Here are some points of difference:
When it comes to intensity, for non-pregnant people, the recommendation is moderate or high intensity. In pregnancy, it is recommended to keep to moderate intensity exercise, which is a rate where you could talk but not sing. You want to get a bit breathless and sweaty to get the benefits of moderate intensity exercise, without overheating or taking blood flow away from the baby.
Resistance exercises need to be done in a way that there is no risk of falling, of a weight hitting the abdomen, and without lying flat on your back. Lying flat on your back in the second half of pregnancy could decrease the blood flow to the baby due to the weight of the pregnant uterus, and so exercises in this position are advised to be avoided or modified to be on an incline.
Choosing low impact versions of cardio exercise, such as walking, swimming, stationary cycling or aqua aerobic, may decrease the pressure on your pelvic floor muscles, pelvic joints and leg joints compared to activities like jogging and skipping. Joints and pelvic floor muscles can be a bit more prone to injury during pregnancy due to the softening nature of the pregnancy hormones and the increasing weight of the baby through that area.
Abdominal muscle exercises are likely to need to be modified in the second half of pregnancy when the six pack muscles have started to stretch apart from each other to allow to baby to grow. Watching out for ‘doming’ and avoiding exercises that cause this (such as sit ups, planks, and Russian twists) will put less pressure on the stretched midline and may allow for an easier recovery for your abs after birth. Get an experienced professional to show you alternative forms of abdominal muscle exercises that don’t cause ‘doming’.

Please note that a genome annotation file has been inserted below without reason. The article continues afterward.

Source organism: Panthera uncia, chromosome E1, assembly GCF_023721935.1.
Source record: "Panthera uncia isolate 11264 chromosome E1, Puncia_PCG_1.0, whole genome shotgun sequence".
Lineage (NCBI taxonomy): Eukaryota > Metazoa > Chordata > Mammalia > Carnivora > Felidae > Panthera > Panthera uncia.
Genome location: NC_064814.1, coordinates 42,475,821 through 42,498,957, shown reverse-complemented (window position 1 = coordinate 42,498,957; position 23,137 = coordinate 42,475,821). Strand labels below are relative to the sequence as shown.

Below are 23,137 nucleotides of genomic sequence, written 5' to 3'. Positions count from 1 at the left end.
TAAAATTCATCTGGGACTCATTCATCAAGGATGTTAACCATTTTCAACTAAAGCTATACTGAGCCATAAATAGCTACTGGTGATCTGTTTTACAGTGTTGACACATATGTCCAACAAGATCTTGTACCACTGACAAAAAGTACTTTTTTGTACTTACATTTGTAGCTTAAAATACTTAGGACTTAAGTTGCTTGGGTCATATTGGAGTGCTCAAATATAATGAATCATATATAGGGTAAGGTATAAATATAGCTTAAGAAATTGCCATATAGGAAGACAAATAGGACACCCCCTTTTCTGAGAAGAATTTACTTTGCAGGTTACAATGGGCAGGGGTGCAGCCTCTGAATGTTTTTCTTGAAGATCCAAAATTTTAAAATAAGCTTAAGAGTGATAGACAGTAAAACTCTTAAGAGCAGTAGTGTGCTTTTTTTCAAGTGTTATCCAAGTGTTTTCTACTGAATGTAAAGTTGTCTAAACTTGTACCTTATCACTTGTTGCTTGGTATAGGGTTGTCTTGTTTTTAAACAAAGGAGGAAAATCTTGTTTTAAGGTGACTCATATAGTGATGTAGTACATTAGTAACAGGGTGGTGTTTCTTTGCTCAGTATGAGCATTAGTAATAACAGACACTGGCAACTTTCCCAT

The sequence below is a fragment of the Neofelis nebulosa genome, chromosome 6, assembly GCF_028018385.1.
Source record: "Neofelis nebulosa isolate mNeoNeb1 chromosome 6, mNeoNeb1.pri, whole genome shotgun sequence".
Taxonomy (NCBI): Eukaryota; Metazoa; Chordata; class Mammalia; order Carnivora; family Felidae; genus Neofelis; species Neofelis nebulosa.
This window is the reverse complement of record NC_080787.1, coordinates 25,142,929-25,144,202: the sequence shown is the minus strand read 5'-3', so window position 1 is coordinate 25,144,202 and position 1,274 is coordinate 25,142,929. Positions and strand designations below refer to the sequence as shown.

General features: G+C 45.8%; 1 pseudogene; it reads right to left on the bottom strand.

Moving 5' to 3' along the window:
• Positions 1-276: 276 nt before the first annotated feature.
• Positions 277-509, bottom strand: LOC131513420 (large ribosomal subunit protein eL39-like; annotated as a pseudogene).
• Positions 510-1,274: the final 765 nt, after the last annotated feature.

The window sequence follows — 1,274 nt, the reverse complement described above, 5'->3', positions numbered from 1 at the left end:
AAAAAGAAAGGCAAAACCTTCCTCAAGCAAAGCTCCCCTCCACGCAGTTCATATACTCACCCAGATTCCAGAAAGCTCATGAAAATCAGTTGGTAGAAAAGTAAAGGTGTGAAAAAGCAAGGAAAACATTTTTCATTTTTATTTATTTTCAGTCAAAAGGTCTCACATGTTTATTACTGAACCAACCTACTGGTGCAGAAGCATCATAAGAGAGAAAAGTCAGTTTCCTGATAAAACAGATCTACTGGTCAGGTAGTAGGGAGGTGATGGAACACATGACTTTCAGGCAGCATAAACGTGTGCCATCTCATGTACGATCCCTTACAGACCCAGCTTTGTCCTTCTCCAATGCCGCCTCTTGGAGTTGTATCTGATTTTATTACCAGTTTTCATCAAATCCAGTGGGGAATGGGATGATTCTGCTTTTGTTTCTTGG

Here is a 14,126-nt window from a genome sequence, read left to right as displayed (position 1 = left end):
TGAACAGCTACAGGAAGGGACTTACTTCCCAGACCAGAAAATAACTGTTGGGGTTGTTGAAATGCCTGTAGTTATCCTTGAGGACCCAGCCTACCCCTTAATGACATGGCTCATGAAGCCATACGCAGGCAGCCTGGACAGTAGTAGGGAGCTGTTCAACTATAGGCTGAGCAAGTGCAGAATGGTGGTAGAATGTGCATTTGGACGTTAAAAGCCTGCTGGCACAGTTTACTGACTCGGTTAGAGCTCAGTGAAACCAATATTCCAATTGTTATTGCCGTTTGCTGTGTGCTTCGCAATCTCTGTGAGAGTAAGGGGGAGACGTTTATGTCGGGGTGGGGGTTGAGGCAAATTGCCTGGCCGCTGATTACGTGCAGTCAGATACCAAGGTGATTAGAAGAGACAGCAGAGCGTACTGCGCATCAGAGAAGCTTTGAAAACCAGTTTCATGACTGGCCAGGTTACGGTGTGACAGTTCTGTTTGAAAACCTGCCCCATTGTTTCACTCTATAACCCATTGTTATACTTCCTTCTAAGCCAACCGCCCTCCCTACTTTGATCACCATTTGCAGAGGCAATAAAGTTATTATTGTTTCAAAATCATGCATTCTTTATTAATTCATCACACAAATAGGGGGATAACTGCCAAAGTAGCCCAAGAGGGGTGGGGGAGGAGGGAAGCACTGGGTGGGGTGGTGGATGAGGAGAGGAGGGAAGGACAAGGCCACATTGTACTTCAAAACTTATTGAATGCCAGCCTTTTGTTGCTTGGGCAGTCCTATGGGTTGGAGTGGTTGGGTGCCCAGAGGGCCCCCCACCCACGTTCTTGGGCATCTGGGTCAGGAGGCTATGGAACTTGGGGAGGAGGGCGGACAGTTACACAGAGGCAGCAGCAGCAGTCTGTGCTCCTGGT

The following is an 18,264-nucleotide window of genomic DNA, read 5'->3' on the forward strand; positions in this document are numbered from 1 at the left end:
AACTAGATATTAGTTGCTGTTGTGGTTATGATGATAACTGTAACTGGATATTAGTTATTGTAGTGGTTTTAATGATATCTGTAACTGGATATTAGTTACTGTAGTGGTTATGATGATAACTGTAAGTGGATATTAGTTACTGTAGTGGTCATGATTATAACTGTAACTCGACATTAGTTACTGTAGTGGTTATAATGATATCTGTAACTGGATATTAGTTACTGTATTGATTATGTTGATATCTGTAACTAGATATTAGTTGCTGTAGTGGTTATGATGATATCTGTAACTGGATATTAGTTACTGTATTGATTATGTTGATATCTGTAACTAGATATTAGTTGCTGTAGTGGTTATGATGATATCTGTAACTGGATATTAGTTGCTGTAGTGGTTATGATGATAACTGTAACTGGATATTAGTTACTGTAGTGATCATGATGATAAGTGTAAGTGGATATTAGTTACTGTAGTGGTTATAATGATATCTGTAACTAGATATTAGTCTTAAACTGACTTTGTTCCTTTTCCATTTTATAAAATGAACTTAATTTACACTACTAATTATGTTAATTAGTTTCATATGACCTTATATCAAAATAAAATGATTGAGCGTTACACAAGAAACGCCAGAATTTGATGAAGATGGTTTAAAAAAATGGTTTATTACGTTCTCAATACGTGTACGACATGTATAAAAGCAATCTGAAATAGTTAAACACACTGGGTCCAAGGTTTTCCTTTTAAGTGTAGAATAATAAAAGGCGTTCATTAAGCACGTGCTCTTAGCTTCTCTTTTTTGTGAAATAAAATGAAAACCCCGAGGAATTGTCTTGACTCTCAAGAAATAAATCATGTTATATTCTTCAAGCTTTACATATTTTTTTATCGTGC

It is always recommended to seek guidance from your medical team with regards to exercise safety, and ideally also having guidance from a Women’s Health Physiotherapist, who can assess you and put in place an indvidualised exercise program to suit you.
Pelvic Floor Exercises
There is a huge amount of research that has shown that it is beneficial to do pelvic floor exercises in pregnancy!
It has been shown to decrease the risk during and after pregnancy of bladder and bowel leakage, and has been shown to decrease the amount of intervention needed in a vaginal birth.
But – the very important thing to note is that this research is not based on pelvic floor exercises learnt from a brochure or the internet.
This research has shown that the benefits are gained when pelvic floor exercises are individually assessed and prescribed to suit that particular pregnant woman.
Women’s Health Physiotherapists in your community can do an assessment via an abdominal ultrasound, or via a digital vaginal examination, and determine how many repetitions, how long you should hold for, how often you should do them, whether you need to focus more on the letting go aspect of the exercise (particularly important in a vaginal birth) and how you should incorporate this into your daily tasks or exercise.